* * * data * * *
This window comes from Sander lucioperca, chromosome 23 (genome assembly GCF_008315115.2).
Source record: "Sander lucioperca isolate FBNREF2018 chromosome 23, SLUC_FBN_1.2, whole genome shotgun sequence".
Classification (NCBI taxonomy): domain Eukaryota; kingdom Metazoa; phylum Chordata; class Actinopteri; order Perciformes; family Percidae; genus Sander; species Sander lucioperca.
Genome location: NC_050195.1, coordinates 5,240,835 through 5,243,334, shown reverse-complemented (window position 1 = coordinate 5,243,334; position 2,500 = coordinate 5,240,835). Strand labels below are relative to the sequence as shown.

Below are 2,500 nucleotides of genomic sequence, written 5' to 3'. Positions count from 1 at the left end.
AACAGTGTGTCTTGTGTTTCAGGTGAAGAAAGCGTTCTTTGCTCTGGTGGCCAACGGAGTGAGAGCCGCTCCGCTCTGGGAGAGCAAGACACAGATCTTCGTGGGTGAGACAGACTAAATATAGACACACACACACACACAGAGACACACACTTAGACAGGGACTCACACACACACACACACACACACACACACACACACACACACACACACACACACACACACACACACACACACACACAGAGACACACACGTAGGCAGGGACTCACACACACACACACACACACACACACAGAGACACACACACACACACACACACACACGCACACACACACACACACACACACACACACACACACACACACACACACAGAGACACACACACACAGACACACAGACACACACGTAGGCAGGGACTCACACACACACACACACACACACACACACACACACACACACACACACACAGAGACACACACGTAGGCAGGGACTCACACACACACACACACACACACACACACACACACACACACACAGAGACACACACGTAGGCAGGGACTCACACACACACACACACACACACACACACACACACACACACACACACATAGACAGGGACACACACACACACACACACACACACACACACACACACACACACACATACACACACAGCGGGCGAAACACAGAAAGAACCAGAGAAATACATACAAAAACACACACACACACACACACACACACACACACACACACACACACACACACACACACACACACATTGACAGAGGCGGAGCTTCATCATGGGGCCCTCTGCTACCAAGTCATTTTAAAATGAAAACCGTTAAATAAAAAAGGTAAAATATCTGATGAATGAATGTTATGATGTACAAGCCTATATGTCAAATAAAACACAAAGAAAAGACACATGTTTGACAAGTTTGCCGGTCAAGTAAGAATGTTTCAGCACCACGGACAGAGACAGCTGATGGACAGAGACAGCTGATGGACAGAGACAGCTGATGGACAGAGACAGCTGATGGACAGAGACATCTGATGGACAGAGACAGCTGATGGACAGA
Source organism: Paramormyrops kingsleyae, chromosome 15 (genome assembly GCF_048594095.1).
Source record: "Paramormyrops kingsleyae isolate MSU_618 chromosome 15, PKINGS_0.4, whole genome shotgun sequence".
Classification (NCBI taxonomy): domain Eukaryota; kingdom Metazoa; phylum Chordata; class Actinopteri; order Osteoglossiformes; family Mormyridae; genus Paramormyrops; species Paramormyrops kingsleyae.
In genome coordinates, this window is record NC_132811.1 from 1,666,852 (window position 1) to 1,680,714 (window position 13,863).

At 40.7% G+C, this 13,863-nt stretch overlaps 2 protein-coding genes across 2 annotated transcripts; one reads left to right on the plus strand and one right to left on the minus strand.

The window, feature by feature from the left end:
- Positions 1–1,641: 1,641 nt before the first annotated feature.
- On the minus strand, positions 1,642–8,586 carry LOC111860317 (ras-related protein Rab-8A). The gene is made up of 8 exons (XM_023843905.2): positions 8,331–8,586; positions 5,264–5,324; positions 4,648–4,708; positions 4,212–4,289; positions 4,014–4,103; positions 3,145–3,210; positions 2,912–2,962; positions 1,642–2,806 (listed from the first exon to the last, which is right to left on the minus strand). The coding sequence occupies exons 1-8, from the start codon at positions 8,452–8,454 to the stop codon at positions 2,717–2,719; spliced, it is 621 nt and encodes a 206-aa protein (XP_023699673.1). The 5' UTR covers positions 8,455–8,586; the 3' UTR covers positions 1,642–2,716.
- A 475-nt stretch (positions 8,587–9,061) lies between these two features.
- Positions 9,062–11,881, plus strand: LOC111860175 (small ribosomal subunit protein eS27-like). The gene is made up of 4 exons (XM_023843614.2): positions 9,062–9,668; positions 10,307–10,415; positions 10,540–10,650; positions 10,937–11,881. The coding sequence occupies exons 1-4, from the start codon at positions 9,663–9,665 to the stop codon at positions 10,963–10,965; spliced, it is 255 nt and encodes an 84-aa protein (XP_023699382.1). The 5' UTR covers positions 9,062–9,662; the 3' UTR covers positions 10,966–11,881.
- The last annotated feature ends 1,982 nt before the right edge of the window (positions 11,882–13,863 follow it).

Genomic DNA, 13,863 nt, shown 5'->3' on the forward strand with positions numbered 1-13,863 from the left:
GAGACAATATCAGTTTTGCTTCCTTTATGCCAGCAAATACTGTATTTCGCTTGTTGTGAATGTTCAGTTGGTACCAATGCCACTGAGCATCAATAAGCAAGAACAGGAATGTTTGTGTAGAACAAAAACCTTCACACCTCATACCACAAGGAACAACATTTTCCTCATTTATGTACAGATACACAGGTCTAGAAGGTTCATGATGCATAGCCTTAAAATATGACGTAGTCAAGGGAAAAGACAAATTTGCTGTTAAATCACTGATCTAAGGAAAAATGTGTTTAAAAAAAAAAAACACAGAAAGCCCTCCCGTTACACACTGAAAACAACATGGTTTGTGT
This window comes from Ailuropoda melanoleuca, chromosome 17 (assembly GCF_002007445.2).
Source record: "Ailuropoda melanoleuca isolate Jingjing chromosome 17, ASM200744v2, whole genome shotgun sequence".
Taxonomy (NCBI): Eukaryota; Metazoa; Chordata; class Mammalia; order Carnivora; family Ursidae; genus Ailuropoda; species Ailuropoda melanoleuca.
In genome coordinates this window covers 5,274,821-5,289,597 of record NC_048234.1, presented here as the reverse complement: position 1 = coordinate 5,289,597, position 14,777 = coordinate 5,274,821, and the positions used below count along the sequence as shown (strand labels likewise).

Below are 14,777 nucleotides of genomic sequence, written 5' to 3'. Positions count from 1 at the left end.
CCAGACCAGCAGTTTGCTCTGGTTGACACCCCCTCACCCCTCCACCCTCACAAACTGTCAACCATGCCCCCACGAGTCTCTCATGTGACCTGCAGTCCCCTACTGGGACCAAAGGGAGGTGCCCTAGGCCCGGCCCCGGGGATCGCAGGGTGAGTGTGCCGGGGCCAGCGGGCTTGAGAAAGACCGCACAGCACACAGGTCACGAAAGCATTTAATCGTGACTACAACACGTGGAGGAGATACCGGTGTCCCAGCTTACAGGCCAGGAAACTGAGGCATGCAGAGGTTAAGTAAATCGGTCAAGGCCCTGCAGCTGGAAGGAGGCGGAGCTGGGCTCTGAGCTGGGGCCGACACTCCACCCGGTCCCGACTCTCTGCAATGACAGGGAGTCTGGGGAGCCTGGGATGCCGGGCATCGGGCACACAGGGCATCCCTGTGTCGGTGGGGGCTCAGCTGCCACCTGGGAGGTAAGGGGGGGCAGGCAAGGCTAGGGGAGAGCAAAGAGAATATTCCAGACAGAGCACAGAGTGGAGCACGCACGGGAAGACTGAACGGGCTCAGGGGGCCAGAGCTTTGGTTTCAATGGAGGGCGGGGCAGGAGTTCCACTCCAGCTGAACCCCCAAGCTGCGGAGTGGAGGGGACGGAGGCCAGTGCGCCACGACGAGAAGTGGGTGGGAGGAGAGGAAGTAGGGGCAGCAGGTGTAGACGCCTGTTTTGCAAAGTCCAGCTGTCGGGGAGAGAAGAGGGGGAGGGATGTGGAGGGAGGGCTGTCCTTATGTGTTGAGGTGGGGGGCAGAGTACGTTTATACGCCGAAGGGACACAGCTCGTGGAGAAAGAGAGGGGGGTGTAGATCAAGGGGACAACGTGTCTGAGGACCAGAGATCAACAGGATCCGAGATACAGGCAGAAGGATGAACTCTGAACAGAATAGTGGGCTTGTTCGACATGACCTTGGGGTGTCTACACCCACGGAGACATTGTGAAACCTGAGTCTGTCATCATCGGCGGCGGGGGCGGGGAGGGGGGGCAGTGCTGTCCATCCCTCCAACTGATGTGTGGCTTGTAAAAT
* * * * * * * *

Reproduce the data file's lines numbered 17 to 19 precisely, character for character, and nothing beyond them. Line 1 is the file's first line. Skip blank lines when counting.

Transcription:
- The last annotated feature ends 1,982 nt before the right edge of the window (positions 11,882–13,863 follow it).

Genomic DNA, 13,863 nt, shown 5'->3' on the forward strand with positions numbered 1-13,863 from the left:
GAGACAATATCAGTTTTGCTTCCTTTATGCCAGCAAATACTGTATTTCGCTTGTTGTGAATGTTCAGTTGGTACCAATGCCACTGAGCATCAATAAGCAAGAACAGGAATGTTTGTGTAGAACAAAAACCTTCACACCTCATACCACAAGGAACAACATTTTCCTCATTTATGTACAGATACACAGGTCTAGAAGGTTCATGATGCATAGCCTTAAAATATGACGTAGTCAAGGGAAAAGACAAATTTGCTGTTAAATCACTGATCTAAGGAAAAATGTGTTTAAAAAAAAAAAACACAGAAAGCCCTCCCGTTACACACTGAAAACAACATGGTTTGTGT